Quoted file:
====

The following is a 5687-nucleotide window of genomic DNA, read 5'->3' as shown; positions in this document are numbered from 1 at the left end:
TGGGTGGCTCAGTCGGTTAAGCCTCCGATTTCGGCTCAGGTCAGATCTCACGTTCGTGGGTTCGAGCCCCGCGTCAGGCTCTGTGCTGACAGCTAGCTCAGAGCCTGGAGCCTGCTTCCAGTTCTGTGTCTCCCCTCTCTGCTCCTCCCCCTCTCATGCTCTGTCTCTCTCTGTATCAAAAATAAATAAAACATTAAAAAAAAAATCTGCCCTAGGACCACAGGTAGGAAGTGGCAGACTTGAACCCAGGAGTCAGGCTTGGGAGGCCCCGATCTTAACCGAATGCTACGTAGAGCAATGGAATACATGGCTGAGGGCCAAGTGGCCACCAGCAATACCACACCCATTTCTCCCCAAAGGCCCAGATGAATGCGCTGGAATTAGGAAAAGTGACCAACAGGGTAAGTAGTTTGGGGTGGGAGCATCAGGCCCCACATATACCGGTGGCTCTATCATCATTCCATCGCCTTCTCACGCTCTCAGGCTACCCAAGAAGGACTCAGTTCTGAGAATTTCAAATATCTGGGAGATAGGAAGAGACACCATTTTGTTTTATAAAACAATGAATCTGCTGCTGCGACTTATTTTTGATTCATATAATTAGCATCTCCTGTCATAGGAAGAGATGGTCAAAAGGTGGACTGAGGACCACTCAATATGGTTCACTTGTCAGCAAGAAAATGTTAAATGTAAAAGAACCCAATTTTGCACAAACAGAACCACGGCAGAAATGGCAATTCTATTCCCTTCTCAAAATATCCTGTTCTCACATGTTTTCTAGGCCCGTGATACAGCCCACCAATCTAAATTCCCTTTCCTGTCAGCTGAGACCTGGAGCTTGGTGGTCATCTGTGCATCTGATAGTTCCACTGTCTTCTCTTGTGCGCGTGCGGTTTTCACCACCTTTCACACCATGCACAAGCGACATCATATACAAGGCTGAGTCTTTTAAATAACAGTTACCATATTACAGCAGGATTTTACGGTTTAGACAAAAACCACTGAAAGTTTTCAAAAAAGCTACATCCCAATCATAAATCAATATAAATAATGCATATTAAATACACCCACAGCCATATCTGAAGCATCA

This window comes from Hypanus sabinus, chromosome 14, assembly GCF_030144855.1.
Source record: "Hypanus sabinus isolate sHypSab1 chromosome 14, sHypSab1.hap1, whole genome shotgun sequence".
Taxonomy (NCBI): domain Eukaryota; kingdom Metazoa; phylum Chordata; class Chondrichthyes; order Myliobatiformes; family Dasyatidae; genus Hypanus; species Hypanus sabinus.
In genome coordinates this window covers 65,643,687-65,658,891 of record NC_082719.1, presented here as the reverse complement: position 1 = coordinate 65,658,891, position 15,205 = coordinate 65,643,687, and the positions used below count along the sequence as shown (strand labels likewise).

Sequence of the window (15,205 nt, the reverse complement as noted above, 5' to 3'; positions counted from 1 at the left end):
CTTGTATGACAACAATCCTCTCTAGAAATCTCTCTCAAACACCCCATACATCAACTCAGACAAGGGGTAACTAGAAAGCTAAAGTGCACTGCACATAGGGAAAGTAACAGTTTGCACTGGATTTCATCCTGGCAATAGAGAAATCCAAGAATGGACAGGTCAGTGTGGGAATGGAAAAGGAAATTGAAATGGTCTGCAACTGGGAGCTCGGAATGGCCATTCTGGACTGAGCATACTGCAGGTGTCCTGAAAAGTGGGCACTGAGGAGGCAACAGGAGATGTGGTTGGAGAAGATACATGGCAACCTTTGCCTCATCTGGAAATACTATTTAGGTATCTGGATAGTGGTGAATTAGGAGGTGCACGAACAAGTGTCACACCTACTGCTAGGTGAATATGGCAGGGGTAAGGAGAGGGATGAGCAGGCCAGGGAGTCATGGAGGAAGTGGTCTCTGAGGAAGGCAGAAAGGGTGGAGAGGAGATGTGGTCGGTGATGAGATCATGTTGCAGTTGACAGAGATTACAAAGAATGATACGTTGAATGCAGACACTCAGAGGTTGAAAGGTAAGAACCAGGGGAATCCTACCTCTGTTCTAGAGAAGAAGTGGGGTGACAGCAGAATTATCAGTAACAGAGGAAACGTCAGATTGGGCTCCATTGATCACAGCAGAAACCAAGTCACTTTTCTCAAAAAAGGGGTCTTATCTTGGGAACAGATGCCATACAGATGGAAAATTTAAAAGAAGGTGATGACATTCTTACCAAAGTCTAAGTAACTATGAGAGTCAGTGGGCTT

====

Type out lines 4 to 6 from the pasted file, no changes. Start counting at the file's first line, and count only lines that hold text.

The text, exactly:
Source record: "Hypanus sabinus isolate sHypSab1 chromosome 14, sHypSab1.hap1, whole genome shotgun sequence".
Taxonomy (NCBI): domain Eukaryota; kingdom Metazoa; phylum Chordata; class Chondrichthyes; order Myliobatiformes; family Dasyatidae; genus Hypanus; species Hypanus sabinus.
In genome coordinates this window covers 65,643,687-65,658,891 of record NC_082719.1, presented here as the reverse complement: position 1 = coordinate 65,658,891, position 15,205 = coordinate 65,643,687, and the positions used below count along the sequence as shown (strand labels likewise).